The 2012 October Horror Challenge Begins

Hello, hello, hello. The Bitch House is back for this year’s October Horror Challenge, and possibly even beyond that. I plan on blogging my views here throughout the month, with small reviews of each film I watch, grouped together by day. So here we go with 1 October’s films! NOTE: FTV = first time view.

Count Yorga, Vampire (1970, a.k.a. The Loves of Count Iorga, Vampire) – FTV
Directed by Bob Kelljan

Count Yorga, vampire, poses as a psychic by day, but is a…vampire…by night. And that’s the ballgame! No really, there isn’t so much a plot for this movie as there is a series of scenes that drag on for a total of 90-odd minutes. The worst part of the whole thing is that there were little moments of potential in there, including a lesbian possible sex scene which is marked by two female vampires kissing, then the camera pans over to Count Yorga, vampire, while he watches them kiss for like five minutes or something. Hinted at is also the fact that Count Yorga, vampire, has a butler who is probably a werewolf, but don’t worry, you won’t see that, either. Basically, the whole movie consists of awesome scenes that you don’t ever see.

pictured: not Udo Kier

There’s a lot of things wrong with Count Yorga, Vampire as a horror film, from the lack of acting talent to the fact that everything cool happens offscreen, from the horrid dialogue to the fact that Count Yorga, vampire, wears a totally stereotypical red-lined black cape to the godawful scene where one of the vampire ladies is eating what looks like a live kitten with red paint on its back. The worst part is that even the kitten looks bored. Poor thing.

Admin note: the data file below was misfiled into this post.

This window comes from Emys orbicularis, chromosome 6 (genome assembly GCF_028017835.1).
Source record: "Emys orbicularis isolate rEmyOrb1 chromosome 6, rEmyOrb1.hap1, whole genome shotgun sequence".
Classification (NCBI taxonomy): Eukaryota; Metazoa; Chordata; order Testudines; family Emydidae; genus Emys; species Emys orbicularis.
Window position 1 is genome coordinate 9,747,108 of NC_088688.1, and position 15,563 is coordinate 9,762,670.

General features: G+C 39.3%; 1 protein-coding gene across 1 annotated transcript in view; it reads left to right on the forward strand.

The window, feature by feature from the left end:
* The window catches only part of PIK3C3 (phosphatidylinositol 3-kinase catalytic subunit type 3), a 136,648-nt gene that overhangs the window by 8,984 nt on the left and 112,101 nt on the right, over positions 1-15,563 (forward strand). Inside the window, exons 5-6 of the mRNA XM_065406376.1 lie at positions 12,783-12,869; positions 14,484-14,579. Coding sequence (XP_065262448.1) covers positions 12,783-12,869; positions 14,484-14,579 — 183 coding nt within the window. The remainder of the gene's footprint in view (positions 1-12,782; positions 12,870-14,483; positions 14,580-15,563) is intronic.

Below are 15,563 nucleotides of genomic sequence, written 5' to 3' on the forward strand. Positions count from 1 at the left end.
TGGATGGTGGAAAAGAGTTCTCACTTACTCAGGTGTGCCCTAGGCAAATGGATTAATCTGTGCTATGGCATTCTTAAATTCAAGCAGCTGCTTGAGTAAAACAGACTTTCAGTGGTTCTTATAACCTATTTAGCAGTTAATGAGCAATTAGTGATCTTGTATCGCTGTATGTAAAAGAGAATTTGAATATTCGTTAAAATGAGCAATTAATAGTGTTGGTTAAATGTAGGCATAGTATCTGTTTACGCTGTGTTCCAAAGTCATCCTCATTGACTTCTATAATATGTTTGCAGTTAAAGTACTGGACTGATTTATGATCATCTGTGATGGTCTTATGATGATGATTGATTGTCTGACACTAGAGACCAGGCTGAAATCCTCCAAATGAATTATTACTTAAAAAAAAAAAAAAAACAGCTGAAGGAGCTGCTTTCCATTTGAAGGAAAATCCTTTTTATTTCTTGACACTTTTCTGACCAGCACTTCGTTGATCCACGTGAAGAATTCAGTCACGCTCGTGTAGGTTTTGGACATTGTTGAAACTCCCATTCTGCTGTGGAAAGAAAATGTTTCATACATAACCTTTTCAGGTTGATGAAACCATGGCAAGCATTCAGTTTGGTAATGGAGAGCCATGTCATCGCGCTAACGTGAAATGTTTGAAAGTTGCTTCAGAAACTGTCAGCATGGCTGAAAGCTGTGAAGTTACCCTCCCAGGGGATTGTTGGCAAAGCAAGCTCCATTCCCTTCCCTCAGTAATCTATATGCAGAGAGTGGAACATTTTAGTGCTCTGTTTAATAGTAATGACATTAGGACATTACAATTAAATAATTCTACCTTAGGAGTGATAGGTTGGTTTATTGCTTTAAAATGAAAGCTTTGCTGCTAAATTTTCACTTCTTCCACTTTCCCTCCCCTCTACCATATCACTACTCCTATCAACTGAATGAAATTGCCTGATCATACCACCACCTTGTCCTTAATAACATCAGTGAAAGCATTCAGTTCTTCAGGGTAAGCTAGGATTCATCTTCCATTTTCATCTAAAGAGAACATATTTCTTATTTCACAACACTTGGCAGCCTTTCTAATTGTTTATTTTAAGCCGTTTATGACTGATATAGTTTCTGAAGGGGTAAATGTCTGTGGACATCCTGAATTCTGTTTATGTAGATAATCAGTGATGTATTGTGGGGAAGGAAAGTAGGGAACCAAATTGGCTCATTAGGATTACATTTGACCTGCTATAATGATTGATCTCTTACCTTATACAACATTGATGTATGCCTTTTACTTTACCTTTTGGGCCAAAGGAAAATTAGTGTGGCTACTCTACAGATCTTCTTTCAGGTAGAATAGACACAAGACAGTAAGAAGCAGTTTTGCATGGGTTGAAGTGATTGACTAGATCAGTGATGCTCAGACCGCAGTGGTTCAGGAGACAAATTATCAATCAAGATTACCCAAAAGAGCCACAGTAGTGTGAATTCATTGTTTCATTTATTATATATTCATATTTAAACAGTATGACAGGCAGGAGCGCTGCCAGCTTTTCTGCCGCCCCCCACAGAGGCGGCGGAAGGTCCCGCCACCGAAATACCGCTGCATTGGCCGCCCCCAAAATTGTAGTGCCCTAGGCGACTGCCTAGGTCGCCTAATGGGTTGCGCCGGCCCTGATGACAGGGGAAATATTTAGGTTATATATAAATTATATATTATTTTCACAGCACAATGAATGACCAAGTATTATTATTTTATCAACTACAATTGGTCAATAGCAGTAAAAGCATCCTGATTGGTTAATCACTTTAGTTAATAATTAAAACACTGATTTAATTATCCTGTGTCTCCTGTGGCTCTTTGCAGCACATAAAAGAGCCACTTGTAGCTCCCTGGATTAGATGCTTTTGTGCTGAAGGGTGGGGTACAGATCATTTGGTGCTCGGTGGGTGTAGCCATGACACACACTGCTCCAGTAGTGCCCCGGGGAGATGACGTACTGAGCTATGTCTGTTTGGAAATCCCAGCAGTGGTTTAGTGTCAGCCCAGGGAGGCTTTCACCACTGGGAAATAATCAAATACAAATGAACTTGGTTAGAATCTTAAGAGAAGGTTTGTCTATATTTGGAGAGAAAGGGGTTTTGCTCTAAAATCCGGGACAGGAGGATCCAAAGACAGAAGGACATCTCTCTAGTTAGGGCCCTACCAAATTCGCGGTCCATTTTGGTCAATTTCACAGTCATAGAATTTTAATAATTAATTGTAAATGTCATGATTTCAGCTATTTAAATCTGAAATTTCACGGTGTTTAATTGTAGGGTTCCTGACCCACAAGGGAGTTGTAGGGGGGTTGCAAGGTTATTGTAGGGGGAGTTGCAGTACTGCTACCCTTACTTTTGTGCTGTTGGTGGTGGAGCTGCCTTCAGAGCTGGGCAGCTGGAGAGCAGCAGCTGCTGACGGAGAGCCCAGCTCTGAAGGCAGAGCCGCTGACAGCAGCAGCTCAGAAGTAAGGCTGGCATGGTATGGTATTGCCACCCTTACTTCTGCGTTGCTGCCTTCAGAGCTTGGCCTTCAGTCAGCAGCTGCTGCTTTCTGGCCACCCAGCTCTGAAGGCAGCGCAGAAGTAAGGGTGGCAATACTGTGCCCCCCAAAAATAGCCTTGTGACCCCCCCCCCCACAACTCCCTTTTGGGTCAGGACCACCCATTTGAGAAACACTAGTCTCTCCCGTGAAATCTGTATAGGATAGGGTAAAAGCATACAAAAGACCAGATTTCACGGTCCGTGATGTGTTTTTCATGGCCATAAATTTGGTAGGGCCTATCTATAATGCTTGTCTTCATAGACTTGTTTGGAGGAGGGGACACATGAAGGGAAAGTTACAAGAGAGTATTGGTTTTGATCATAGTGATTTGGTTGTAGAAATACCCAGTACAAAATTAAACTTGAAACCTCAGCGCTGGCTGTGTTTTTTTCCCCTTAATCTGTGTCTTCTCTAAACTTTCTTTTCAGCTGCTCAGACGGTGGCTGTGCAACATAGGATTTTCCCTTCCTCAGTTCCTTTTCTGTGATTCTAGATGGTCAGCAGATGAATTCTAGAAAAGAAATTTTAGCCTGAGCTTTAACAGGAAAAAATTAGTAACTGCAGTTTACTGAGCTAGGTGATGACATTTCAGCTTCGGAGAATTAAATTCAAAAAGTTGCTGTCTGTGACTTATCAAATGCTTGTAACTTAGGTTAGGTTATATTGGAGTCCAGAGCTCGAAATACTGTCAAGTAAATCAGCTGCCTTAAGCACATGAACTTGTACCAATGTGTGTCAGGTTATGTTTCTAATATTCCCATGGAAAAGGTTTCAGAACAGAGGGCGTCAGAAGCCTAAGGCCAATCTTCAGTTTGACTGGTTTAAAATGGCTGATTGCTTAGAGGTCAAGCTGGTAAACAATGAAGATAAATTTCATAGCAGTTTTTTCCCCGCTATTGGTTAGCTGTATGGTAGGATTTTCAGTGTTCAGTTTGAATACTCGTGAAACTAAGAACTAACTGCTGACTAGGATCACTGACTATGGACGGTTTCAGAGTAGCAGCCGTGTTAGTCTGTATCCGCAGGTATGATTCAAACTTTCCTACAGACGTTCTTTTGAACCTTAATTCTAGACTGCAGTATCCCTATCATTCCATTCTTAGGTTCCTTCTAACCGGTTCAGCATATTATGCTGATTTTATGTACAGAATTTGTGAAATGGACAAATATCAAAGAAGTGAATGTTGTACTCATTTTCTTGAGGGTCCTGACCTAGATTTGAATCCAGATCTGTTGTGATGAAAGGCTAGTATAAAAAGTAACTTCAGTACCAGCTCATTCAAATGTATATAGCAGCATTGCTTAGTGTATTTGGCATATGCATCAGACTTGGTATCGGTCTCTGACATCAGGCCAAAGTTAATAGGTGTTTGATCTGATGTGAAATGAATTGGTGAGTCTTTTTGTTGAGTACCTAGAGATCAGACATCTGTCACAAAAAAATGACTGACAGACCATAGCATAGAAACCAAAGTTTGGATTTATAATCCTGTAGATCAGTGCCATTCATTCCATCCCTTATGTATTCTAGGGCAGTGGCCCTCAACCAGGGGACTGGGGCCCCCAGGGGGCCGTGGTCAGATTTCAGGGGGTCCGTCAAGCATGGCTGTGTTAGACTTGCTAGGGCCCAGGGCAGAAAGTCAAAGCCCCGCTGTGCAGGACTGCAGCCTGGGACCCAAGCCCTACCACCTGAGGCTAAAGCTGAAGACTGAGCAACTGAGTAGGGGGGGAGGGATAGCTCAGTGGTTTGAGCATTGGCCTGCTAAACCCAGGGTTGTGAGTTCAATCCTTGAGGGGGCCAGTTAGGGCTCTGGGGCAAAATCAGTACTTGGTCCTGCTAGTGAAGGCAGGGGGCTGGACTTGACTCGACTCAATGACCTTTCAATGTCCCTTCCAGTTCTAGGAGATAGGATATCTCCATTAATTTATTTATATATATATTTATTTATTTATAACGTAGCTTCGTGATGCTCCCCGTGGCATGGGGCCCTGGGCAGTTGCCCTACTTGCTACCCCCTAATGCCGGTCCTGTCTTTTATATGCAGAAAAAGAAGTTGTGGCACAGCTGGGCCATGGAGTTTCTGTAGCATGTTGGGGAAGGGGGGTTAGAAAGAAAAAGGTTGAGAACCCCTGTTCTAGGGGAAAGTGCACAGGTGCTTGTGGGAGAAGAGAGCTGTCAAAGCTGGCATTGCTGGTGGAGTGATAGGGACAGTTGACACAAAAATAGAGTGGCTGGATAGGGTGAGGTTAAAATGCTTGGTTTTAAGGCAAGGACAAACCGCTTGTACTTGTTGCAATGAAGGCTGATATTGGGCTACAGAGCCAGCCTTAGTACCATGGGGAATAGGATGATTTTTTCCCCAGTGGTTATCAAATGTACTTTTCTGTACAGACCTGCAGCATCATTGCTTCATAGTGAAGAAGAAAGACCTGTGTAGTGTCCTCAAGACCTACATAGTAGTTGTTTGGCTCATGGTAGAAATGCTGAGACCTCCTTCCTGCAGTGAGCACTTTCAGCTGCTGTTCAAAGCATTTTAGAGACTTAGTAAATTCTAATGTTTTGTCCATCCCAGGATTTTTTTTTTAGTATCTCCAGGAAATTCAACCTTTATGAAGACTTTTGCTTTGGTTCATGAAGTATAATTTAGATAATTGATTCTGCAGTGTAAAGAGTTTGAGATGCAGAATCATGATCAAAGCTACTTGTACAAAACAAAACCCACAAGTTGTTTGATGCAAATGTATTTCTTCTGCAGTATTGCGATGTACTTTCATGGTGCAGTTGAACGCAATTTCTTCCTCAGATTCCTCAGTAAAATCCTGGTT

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The Return of Count Yorga (1971) – FTV
Directed by Bob Kelljan

Far better a film than its predecessor, but that isn’t saying much when there’s nowhere to go but up. At the very least, Kelljan seems to have learned from his previous mistakes as a director and tried to create a more visually stimulating picture with Count Yorga, vampire, returning to his usual shenanigans. This time, he poses as a mysterious benefactor for an orphanage, and promptly goes about raising his legion of zombie vampire babes to wreak havoc. As one does. The return of Count Yorga, vampire, means one thing: better scares and set pieces, including an effective home invasion early on, and a scene where our leading lady is tormented by the vampire horde calling her name repeatedly. The Return of Count Yorga also boasts the first screen credits for Rudy DeLuca, who should be familiar to Mel Brooks fans, and Craig T. Nelson, best known to horror fans as the Freeling family patriarch in Poltergeist. Unfortunately, there isn’t much else going for Count Yorga, vampire.

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The Ghoul (1933) – FTV
Directed by T. Hayes Hunter

The first British horror film of the sound era and starring Boris Karloff as the titular ghoul, this film would make a decent companion piece to The Mummy (1932). It’s equal parts Egyptology horror, old dark house flick, and Expressionistic creepshow, although there was one brief scene that especially caught my eye:

left, The Ghoul; right, The Exorcist (click to embiggen)

While I don’t know if William Friedkin was directly influenced by this rather obscure horror film, these images side by side are rather striking.

Well, that concludes day one of the October Horror Challenge. Stay tuned for day two.

Tally so far:
3 FTVs
3 total views

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